2011 Daughters of The Goddess Spiral Dance
Leilani, the Presiding Priestess of the Daughters of the Goddess, invited COG members Panthera, Melakore, and me to attend the 13th celebration of their annual ritual, the Daughters of the Goddess Spiral Dance, Friday night, October 26 at the Masonic Hall in Orinda. It was well-attended—about 150 to 200 women were there, and the crowd was ethnically diverse and multicultural. There was also a small Crafts Fair in the lobby and front patio of the site.
I went to a table where two African-American women were selling herbal creams and oils and chatted with them– they were wearing white and alekes, and knowing of the friendship between Leilani and Luisah Teish, I asked them if they were part of Teish’s house. They said no, they were from theKemeticChurch the Kindred of ShiEndra, and others from their group were there to do the drumming for the event. The drumming WAS very nice and gave the event a rhythmic strength– most of the other sound was from the humming or chanting of the crowd.
We were asked to arrive in time for a 7pm start, but it seemed that Dianics also have issues with Pagan Standard Time– between the Crafts Fair and the preliminary drumming, women and small children were dancing until8 pm, when things were finally called to order. It is possible that this was a planned delay, since Luisah Teish, one of the rituals presiding priestesses, had had problems in connecting with her ride. Finally she arrived, and the ritual started. The room’s walls were lined with chairs, there was a candlelit central altar for the ancestors, and at the North end of the room, under the proscenium arch of the stage, there was a wall covered with photographs of famous and pioneering women. Under this was a large table piled with white tulle and tiny sparkling strings of lights, where the attendees were invited to place pictures of their ancestors (male and female) and personal heroines. The edge of the stage was marked with pentacle- and moon-carved pumpkins and candles, partly to keep those visiting the ancestors’ table from coming too close to the edge of the stage. It was very lovely, as most ancestor altars seem to be–people always put a lot of love and care into them.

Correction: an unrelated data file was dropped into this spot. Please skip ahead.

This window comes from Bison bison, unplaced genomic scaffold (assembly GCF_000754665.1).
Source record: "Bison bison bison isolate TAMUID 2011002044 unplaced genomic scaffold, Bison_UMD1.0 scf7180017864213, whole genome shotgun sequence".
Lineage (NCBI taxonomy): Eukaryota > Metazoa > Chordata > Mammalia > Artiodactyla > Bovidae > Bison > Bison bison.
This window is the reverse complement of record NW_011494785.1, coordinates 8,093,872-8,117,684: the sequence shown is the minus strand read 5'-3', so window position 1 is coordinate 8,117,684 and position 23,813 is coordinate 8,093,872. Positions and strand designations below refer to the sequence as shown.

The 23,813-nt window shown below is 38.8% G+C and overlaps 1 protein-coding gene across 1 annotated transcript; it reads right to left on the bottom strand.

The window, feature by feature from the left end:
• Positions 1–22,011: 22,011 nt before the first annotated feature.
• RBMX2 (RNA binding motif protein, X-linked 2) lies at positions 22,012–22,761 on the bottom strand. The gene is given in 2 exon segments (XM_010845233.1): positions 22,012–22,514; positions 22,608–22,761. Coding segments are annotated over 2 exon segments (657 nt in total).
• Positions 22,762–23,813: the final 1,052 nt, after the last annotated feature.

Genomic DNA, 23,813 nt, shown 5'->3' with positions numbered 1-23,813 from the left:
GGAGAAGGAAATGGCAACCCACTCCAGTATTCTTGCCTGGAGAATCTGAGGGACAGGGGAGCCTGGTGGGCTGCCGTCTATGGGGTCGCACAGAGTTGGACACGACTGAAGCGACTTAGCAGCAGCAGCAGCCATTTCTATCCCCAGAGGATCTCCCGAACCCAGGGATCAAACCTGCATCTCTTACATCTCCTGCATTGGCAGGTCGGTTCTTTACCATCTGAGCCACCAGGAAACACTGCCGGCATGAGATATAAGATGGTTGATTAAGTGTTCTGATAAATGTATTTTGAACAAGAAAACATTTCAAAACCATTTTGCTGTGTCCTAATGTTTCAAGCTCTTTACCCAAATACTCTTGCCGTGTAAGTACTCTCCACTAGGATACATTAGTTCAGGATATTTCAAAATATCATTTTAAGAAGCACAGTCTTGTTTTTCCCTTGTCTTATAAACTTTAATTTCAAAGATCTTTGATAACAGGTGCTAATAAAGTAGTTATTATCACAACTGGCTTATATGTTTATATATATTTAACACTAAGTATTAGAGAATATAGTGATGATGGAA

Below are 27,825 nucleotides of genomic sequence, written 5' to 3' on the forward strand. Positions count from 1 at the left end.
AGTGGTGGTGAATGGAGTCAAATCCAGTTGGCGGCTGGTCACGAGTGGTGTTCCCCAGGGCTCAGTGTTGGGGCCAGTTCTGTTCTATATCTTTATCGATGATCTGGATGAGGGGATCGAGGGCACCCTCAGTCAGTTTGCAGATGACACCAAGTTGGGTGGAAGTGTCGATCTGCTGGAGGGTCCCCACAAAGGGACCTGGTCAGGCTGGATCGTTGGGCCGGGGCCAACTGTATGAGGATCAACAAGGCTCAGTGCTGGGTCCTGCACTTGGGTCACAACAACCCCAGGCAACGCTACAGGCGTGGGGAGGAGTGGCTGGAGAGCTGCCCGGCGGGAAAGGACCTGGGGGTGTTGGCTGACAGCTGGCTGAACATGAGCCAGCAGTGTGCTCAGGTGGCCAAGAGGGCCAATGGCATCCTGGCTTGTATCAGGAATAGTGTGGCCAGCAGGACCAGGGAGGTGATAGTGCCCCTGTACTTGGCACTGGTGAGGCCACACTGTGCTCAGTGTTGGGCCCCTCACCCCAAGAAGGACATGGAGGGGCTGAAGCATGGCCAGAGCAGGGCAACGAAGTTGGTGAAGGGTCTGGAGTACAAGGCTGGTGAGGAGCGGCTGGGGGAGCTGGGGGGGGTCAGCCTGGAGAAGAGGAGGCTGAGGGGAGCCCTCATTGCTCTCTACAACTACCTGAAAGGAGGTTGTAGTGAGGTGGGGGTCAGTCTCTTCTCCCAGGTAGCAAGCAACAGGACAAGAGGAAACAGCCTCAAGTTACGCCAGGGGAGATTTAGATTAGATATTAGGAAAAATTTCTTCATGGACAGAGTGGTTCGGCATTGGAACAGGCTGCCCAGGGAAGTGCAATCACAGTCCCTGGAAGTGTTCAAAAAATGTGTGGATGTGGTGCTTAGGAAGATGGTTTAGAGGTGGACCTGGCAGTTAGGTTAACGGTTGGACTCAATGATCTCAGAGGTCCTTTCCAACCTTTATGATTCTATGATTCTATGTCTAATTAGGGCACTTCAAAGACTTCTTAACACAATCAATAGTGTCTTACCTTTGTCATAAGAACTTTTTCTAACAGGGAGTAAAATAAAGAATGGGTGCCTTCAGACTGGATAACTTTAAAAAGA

A circle was never formally cast, apart from the circle of women holding hands. We turned to the Quarters, and Priestesses invoked the Elements. Then followed a lengthy chanting of “We All Come from the Goddess,” during which we were encouraged to add Hula hand motions (Leilani is Hawaiian) to accent the words of the chant. Following this, Leilani addressed us, saying it was time to give our admiration to the Crones in our gathering. All the women who had passed through menopause were asked to gather at the South, and join into groups of three. They were then sent dancing deosil around the circle, and their names were announced as they passed Leilani in the North of the circle. They continued dancing around the circle until they reached the South, and the next group was started. We chanted “Ooo-ooo, love and respect to you.” It seemed to me that the staging of this could have been changed slightly to allow things to move a bit faster. After this, Teish led a section in which a wireless mic was passed around the crowd and each person who wished spoke the names of their Beloved Dead. After each person spoke, the crowd responded with an African chant, “Egun Rae-o. Egun-gun rae rae-o.” After this, Leilani did a Hula dedicated to the Ancestors to a recorded version of ”Wind Beneath my Wings.” It sounds strange, but it worked. By this time it was nearlyten o’clock, and there was an intermission for people to buy refreshments in the courtyard.
At a little after10:30we re-formed in three circles to start the Spiral Dance. As people passed Leilani, they called out above the chanting crowd what they were raising energy for, and Leilani announced in the microphone, “we are dancing for abundance.. peace…an end to hunger…” this was a high energy part of the ritual, and raised a lot of power. It was energetic, inspiring, and full of good wishes for the New Year. The Spiral wove back and forth four times before the energy was grounded, the Quarters and Ancestors and the Goddess were all thanked, and we all started for home. It was about11:30. I was beat.
We enjoyed attending a ritual different from our own traditions. Everyone was very nice to us. What was strange to me—I’ve been active in the Bay Area Pagan community for over thirty years– is that of the nearly 200 women there, I only knew a handful. One of them told me that many women from the Elderflower Festival come to this event–not all of whom were Leilani’s students or trained Priestesses. But it was an experience for me akin to being a newcomer at a large event. Everyone I met was friendly, gracious, and welcoming. I hope that our own organizations would be as welcoming to strangers. –Runach
If you are a woman interested in practicing or studying with the Daughters of the Goddess, you can learn more or read Leilani’s biography at www.DaughtersoftheGoddess.com You can read about the Kemetic church at http://www.mashiaatoloya.com/Bio.html
Runach for PNC Bay Area
Runach is HPs of a Gardnerian coven in BerkeleyCA